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If you want an idea of size of a 200 - I am about 5'6" and heres a pic of me next to my 200 with my old 130 scope.

hi Astrobaby, one of the most useful pics I've seen - should get this and a few like it made into a sticky on this forum to help people who live nowhere near a decent astronomy supplier! love your website, btw.

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Hi Suzpaz and welcome to the forum :)

The 200P on an EQ mount is going to give you a great start in astronomy. 8" is about the size that really begins to show you a lot of stuff in better detail - so excellent choice.

The "straight through" finder can be manipulated to a comfy position whilst in use as indicated above. If you still don't get on with it though you should consider a "right angled finder" which will transform your viewing position. E.g.:

Finders - Skywatcher 9x50 Right-Angled Finderscope

I would stick with Equatorial mounts if you ever intend to do photography. It's an option which is difficult to implement on a dobsonian or alt/az mount.

Hope that helps :D

Edited by brantuk
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The 200 is an excellent scope. I have one and it is my weapon of choice overtime. I use it on an EQ4 for both visual and imaging work (although I'm just starting on the latter) - that'll upset some folk who insist it needs an EQ5 minimum. I like to be a non-conformist! :)

The EQ mount is easy to get used to and the scope will how you plenty of detail.

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I can't get the 200 out of my mind. I want it, but it is just so amazingly huge. I don't think I even have room for it here. The only place to put it would be in the middle of the living room which is not happening :)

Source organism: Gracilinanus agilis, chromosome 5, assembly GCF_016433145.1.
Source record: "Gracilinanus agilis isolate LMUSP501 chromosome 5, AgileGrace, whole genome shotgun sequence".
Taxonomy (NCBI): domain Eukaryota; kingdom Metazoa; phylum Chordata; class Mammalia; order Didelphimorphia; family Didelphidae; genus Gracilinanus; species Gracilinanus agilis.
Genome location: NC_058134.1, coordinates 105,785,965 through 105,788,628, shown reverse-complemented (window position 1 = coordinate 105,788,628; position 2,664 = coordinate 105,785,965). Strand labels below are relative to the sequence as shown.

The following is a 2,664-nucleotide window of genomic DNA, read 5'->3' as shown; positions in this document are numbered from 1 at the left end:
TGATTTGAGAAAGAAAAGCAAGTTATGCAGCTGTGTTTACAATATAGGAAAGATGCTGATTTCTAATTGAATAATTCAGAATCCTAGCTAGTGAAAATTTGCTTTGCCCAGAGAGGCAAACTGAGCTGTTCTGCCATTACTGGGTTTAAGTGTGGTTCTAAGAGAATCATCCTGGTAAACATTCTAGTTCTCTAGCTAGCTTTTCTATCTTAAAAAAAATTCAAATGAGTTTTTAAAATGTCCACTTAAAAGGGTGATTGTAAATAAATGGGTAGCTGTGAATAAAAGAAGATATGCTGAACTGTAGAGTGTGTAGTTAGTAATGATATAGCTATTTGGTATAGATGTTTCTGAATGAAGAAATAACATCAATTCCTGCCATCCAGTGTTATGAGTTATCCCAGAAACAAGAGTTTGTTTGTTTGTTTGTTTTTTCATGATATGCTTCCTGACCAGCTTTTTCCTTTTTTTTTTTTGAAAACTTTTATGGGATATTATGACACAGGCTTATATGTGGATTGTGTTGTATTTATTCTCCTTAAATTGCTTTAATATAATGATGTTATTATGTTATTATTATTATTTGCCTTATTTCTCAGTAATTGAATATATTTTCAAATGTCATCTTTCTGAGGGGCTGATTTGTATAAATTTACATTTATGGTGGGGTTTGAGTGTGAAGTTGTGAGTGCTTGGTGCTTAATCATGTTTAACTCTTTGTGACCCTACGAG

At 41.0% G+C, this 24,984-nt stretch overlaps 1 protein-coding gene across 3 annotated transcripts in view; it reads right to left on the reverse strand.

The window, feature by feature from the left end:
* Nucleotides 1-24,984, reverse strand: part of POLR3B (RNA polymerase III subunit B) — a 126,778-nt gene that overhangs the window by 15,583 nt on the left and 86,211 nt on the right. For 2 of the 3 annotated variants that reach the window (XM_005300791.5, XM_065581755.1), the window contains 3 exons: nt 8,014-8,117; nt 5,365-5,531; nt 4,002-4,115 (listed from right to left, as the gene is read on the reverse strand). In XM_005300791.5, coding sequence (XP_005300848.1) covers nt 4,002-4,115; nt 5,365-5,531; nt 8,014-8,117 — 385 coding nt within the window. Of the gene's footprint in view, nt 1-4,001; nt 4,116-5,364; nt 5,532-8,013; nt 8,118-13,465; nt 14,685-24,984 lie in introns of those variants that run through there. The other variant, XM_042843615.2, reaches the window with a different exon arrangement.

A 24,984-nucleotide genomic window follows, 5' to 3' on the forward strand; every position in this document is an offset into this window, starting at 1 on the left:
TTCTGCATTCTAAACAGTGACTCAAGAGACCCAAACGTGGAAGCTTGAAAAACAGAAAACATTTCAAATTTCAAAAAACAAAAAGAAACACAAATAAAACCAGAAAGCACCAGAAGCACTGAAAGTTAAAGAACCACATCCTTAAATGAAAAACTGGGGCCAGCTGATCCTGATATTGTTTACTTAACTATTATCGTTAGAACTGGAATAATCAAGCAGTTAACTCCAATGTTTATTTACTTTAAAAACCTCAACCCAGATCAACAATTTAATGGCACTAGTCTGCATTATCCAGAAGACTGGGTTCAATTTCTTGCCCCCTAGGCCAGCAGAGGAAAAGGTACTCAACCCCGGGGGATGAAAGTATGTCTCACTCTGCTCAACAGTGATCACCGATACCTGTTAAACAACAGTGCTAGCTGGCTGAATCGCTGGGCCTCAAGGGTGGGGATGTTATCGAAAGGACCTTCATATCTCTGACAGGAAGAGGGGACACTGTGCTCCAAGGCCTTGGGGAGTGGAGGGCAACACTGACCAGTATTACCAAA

I think I'm gonna have to go with the 130 o_O

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For a bit of balance I've got a 150PL which is a smaller scope but a bit longer and it's not really a problem to look through. Despite a smaller objective the 200P is shorter so if the overall weight of the setup isn't an issue and you've got the budget then the 200 is the way to go.

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Hi' I have a same size scope and mount but a different name.I have had the scope now for 8 years and it as never let me down for finding deep sky stuff.It comes with a adapter which you can fit 2'' eyepieces' and you can buy RA and DEC motors for the mount to track objects in the night sky once your scope is lined up to the pole star.I would say go for the scope for enjoyment of the night sky.Mark

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Do not get two hung up on your choice. Most of us have bought and sold scopes many times gradually upgrading or getting to the scope that works best for us. Ultimately they say the best scope is the one you will use the most. What good is a massive scope if you never feel like taking it outside.

At the moment I have a large set of binoculars and it is easy to pop outside for 15 minutes look at a couple of galaxies, Jupiter and a few star clusters..

If you buy a skywatcher in good second hand condition you can normally sell it on for a reasonable price on here or on astro buy and sell when you want to.

So if space is limited why not go for the 130mm. If you want to go bigger then sell the 130mm. I started out with a 110mm TAL and that was large enough to see hundreds of objects!

Mark